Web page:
Conduit 30 may be mounted in a linear peristaltic pump as shown in FIG. 9 with its inlet portion 31 upstream of the pump and with its enlarged intermediate portion 34 supported by housing section 13. The enlarged section 34 is disposed in a chamber 50 with a wall portion thereof in contact with suitable pressure sensing means. In the embodiment illustrated, a pair of sensors in the form of limit switches 51 and 52 are provided. Pump motor 23 is reversible and its direction of operation is controlled by the two limit switches. Such an arrangement is particularly useful where a fluid-pumping system is to be used for peritoneal lavage or for any procedure in which fluid is to be introduced to the patient until a predetermined pressure level has been reached and, thereafter, is to be extracted until the pressure has dropped to a minimum predetermined level. Pump 10 is operated by motor 23 to drive fluid through conduit 30 (to the left, as shown in FIG. 9) until the pressure transmitted from the site is sufficient to expand the wall of portion 34 upwardly (outwardly) as indicated by broken line 53, thereby causing switch 51 to close and reverse the direction of motor operation. When enough fluid has been withdrawn from the patient to create a negative back pressure sufficient to cause the wall of enlarged portion 34 to collapse inwardly as indicated by broken line 54, the other switch 52 closes and again reverses the direction of the motor. Suitable valving from a fresh fluid supply source and a drainage fluid reservoir (not shown) would be provided to insure that the two fluids are not intermixed.
The conduit is retained in place by clamps 60 and 61 and by platen 62 supported in recess 63 by compressible means 64 in the form of an elastomeric foam pad. Such a construction, including the trough shape of platen 62 and its resilient facing 65, are disclosed in co-pending application Ser. No. 830,694, filed contemporaneously herewith, and reference may be had to such application for further details of construction and operation of the pump. Preferably, a stretchable film or membrane 66 is interposed between the conduit and the bearing assemblies 15 for the reasons discussed in U.S. Pat. No. 4,482,347.
The enlarged section of the intermediate portion need not be cylindrical but may instead assume other shapes as indicated in FIGS. 5 and 6. There, the enlarged section 134 of intermediate portion 133 has a cup-shaped wall portion 134a and a generally planar membrane portion 134b. Despite the differences in configuration, the enlarged portion 134 is formed in the same manner as described in connection with the forming of enlarged portion 34, following the same steps illustrated and described in connection with FIGS. 2-4. Although the inlet and outlet portions of conduit 130 are not illustrated in FIG. 5, it is to be understood that such portions would bear the same relation to intermediate portion 133 as inlet and outlet portions 31 and 32 bear to intermediate portion 33. A primary advantage of the construction shown in FIGS. 5 and 6, when used in conjunction with a pressure-sensing operation, is that the planar membrane portion 134 deflects a greater extent in response to changes in pressure than if it were non-planar or curved. Therefore, a suitable pressure sensor in contact with the membrane 134b may operate with greater sensitivity than would be possible if the membrane were non-planar. Such sensitivity may be further enhanced by adjusting the temperature of mold sections 40a' and 40b' so that the temperature of section 40a' is greater than that of 40b' during the pressurizing step, producing a membrane 134b' with a wall thickness substantially less than that of body 134a' (FIG. 7).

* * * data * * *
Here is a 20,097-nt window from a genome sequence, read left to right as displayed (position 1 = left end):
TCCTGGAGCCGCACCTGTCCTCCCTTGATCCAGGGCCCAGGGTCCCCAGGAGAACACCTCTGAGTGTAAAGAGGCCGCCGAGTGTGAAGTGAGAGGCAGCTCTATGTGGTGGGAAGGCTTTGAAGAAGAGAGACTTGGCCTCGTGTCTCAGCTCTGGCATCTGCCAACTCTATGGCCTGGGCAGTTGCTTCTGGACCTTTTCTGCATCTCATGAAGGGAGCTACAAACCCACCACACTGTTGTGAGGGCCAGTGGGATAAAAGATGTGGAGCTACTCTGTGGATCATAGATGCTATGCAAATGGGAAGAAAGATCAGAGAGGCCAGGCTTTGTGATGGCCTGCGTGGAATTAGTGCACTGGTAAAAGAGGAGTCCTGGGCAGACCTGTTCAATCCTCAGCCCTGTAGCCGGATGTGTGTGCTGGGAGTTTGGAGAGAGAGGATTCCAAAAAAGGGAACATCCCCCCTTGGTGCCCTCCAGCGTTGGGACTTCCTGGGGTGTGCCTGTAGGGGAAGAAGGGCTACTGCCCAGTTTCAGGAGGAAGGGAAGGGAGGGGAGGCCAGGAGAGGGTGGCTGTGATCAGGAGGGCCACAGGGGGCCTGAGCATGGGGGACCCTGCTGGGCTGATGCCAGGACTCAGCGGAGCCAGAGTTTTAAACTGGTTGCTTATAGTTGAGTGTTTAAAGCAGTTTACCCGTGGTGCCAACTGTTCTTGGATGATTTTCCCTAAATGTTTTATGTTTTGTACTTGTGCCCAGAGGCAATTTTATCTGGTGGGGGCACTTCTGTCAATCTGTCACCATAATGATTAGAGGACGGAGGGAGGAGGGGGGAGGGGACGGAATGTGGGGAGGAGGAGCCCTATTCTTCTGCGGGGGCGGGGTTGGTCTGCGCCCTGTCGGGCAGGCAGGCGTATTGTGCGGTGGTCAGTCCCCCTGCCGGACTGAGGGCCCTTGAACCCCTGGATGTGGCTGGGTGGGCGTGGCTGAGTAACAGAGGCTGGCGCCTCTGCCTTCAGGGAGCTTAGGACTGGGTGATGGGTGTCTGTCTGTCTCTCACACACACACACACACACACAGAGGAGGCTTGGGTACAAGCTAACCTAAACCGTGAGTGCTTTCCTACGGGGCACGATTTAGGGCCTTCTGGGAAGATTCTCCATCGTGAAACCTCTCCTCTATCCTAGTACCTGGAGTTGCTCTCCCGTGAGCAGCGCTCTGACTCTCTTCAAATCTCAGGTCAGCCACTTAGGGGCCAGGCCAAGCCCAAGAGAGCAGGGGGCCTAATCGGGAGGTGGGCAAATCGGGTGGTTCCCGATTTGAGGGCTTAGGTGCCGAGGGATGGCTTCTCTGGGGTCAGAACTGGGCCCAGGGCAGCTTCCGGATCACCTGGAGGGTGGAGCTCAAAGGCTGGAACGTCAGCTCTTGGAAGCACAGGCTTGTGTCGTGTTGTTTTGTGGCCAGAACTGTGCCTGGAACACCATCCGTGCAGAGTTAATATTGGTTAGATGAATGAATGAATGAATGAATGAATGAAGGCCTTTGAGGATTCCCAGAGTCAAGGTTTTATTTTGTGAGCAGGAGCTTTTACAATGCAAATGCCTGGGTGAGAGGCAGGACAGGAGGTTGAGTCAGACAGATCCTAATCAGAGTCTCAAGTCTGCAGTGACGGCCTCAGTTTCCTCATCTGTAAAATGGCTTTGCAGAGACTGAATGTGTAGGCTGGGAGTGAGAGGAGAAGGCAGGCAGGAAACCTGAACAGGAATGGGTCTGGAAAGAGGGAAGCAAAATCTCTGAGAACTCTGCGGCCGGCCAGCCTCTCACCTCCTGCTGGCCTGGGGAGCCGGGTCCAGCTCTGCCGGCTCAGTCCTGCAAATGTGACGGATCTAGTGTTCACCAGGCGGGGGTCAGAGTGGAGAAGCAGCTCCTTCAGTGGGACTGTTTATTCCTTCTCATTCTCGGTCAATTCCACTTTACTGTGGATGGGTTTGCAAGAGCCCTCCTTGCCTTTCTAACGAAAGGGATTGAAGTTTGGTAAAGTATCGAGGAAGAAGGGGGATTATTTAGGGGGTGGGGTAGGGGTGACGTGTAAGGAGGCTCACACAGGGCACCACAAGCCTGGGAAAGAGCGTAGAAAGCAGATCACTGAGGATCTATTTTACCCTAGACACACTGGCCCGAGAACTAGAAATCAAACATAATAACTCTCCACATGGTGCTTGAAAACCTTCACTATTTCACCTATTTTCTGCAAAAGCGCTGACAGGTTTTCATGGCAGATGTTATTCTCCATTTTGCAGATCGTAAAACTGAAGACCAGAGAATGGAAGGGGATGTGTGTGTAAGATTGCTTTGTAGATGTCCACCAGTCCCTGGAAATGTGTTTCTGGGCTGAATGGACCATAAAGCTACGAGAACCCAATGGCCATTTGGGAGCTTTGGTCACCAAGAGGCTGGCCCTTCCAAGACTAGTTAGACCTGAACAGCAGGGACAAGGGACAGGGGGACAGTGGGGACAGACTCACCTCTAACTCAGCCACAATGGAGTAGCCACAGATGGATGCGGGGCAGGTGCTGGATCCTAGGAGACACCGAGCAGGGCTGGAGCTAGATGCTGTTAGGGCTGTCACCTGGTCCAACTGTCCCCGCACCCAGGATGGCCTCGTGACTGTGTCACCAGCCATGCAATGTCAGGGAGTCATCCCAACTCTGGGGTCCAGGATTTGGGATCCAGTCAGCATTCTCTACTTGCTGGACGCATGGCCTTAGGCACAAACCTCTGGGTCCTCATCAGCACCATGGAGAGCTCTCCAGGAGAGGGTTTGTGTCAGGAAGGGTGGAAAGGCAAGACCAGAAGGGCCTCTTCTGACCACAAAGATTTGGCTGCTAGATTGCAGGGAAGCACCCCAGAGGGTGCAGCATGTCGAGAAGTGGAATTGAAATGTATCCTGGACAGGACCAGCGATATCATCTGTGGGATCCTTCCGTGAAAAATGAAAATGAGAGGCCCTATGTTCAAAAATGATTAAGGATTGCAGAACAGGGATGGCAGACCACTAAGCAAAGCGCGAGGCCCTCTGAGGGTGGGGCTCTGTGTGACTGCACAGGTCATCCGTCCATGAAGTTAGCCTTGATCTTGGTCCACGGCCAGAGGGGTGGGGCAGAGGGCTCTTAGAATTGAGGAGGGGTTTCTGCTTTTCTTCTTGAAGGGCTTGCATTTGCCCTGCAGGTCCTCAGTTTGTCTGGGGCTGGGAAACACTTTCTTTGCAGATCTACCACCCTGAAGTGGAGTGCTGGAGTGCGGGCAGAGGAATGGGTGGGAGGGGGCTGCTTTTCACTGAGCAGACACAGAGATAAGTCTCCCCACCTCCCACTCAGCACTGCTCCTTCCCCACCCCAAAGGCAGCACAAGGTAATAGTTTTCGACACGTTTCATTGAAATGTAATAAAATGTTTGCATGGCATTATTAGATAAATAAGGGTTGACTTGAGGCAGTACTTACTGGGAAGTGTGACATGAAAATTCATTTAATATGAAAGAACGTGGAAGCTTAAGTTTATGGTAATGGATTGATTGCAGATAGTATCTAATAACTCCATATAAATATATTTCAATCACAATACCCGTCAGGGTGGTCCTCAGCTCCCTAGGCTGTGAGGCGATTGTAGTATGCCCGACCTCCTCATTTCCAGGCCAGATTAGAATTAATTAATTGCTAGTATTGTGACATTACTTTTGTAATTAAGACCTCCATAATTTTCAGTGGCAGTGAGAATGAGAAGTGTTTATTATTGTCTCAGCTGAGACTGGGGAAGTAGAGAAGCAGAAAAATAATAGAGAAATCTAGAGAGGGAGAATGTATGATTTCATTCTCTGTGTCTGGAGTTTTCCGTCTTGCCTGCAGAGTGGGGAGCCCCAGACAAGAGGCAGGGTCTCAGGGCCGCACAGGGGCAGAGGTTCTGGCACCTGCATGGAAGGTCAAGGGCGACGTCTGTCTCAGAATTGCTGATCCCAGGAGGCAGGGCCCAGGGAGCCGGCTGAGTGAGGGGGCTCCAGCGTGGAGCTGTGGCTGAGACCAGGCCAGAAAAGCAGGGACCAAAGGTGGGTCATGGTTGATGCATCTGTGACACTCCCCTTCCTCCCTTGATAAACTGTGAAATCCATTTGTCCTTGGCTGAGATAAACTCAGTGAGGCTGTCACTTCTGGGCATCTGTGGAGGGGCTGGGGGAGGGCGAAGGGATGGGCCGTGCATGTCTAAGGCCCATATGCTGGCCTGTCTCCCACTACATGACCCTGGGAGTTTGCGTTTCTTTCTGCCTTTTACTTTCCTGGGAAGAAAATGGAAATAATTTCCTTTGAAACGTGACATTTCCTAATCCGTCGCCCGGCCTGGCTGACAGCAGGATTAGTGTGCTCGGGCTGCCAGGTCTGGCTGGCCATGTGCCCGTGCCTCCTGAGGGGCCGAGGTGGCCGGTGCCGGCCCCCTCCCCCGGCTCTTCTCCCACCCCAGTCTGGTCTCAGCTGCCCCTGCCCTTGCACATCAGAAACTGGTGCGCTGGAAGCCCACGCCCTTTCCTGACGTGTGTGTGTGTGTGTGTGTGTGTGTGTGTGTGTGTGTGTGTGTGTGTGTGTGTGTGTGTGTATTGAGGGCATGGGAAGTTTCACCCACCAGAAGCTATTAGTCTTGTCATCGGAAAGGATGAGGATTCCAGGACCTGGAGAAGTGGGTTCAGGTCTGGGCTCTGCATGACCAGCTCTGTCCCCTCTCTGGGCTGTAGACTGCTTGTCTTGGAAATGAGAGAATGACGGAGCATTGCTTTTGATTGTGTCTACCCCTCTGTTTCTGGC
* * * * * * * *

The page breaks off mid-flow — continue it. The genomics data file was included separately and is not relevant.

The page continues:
FIG. 8 depicts a conduit 230 which is formed (or reformed) by the same method described in connection with FIGS. 2-4, such conduit having inlet portion 231, outlet portion 232, and intermediate portion 233. It will be observed that the intermediate portion includes two enlarged sections 234 and 334. Section 234 may be identical to 134 of FIG. 5 (or 134' of FIG. 7), and section 334 may be essentially the same in shape and construction as the cylindrical bulbous section 34 of FIG. 1. Section 334 may, however, have a greater length-to-diameter ratio than section 34 because, as shown in FIG. 10, section 334 functions as a fluid-pumping section when used in conjunction with peristaltic pump 10.
Section 234 for pressure sensing is supported in a pressure sensing chamber 250 with housing section 13 of the pump engaging the cup-shaped body of section 234 and with a pressure transducer 251 in contact with the planar membrane of that section. The transducer, which may be of any conventional type as well known in the art, is in circuit with a relay that controls power to unidirectional motor 23'. When the pressure sensed by transducer 251 reaches a predetermined level, power to the motor 23' is interrupted. While a transducer is shown and described in connection with this embodiment, it will be understood that other types of pressure sensors, such as a limit switch of the type described in connection with the FIG. 9 embodiment, may be used and, alternatively, one or more pressure transducers may be used in conjunction with the FIG. 9 embodiment.